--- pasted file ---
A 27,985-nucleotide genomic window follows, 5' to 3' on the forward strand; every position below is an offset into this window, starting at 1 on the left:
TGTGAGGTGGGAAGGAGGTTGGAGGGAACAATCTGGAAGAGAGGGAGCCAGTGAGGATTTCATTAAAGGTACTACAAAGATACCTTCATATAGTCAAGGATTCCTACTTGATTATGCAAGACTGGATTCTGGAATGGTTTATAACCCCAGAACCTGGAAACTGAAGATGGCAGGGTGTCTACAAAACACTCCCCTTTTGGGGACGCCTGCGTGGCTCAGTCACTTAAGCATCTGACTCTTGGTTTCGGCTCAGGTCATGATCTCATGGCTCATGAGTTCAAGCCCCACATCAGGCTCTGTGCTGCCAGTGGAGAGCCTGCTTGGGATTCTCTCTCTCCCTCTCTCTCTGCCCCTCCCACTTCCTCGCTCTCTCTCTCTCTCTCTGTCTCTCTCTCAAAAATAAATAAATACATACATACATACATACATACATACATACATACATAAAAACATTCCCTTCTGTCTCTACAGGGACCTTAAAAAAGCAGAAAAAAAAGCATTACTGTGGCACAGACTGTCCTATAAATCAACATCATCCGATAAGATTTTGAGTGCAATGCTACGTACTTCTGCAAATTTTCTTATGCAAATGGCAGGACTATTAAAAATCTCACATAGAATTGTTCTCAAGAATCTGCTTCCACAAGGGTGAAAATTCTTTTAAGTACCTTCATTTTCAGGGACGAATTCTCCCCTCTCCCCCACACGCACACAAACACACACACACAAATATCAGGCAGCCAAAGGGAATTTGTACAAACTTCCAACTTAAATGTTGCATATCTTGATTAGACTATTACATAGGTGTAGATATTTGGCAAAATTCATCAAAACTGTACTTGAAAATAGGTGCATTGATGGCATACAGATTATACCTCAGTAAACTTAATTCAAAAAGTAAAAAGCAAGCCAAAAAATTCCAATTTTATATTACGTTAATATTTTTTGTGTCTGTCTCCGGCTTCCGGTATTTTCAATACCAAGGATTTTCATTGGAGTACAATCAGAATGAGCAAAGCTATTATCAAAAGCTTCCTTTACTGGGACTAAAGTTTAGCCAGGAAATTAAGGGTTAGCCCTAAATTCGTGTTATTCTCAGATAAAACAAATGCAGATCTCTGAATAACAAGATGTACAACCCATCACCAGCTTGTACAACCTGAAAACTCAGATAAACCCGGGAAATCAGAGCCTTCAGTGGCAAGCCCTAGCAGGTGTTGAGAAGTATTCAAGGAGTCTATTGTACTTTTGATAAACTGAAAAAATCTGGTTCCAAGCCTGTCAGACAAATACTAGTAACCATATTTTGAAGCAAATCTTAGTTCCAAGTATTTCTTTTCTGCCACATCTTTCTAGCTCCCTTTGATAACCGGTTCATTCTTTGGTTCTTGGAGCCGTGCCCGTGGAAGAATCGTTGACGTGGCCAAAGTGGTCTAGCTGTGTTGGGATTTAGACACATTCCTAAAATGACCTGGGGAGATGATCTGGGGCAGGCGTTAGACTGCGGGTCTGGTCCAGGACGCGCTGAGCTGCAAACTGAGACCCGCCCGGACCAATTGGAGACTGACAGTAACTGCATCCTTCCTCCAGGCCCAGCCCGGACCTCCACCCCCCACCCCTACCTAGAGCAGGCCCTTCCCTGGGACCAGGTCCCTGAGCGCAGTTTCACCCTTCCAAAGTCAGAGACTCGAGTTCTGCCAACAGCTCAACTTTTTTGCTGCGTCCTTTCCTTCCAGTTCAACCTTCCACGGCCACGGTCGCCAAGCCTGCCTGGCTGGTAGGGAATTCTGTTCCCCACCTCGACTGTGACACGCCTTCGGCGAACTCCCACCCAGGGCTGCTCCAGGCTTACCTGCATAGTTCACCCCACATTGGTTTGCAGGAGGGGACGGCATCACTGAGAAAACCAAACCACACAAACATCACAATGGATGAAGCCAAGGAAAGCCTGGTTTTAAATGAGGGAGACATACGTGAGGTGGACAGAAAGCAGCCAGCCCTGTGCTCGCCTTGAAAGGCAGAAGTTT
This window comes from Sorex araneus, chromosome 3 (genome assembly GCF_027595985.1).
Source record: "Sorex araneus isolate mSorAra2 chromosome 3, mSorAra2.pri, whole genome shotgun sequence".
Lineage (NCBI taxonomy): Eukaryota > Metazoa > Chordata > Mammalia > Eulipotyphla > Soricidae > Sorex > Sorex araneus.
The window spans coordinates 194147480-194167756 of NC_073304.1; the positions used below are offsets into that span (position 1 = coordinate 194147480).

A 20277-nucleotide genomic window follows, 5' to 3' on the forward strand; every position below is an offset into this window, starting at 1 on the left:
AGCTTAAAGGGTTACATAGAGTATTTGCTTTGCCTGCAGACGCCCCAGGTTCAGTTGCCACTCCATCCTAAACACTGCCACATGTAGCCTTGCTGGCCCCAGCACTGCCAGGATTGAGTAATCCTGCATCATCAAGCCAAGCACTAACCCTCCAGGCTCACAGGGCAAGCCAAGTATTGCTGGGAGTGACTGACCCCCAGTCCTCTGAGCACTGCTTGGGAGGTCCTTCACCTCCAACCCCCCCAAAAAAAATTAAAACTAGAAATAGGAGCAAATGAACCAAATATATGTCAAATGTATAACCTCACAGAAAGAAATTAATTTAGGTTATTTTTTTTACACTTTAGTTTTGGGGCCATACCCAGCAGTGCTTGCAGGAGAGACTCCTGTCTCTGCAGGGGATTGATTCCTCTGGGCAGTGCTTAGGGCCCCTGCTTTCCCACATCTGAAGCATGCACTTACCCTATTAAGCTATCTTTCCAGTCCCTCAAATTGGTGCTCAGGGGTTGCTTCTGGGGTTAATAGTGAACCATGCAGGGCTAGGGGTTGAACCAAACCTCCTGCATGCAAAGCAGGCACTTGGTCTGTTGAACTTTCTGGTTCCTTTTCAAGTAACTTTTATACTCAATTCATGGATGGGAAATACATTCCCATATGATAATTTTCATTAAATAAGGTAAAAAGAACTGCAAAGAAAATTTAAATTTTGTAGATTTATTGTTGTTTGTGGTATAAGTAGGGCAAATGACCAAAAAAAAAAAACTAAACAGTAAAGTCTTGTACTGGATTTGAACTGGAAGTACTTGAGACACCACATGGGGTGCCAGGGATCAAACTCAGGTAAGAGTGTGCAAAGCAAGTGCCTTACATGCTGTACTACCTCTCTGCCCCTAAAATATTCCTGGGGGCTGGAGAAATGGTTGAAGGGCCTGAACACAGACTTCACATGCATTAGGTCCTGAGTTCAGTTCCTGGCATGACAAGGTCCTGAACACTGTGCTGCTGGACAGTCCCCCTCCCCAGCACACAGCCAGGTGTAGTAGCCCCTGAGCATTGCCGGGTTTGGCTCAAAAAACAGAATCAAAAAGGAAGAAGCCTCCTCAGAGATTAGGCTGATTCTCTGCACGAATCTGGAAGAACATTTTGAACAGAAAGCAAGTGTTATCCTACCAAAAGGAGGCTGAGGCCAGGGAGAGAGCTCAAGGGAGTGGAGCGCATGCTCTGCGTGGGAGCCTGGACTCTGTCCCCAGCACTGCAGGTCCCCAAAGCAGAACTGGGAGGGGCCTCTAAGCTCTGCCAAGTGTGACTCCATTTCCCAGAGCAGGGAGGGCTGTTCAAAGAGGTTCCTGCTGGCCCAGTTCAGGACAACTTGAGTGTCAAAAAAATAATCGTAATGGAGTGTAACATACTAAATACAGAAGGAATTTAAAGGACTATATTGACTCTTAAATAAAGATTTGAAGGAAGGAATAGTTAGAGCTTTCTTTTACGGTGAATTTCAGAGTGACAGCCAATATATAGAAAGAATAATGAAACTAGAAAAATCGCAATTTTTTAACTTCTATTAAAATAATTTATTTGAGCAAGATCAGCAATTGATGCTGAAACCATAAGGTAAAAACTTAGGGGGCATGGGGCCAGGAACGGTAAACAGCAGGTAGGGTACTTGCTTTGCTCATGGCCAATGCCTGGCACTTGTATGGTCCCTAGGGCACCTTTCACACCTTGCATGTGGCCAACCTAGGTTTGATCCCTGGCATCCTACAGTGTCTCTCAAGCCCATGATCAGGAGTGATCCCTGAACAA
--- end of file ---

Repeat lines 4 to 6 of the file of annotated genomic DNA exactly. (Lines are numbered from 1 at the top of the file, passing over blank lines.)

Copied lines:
Source record: "Sorex araneus isolate mSorAra2 chromosome 3, mSorAra2.pri, whole genome shotgun sequence".
Lineage (NCBI taxonomy): Eukaryota > Metazoa > Chordata > Mammalia > Eulipotyphla > Soricidae > Sorex > Sorex araneus.
The window spans coordinates 194147480-194167756 of NC_073304.1; the positions used below are offsets into that span (position 1 = coordinate 194147480).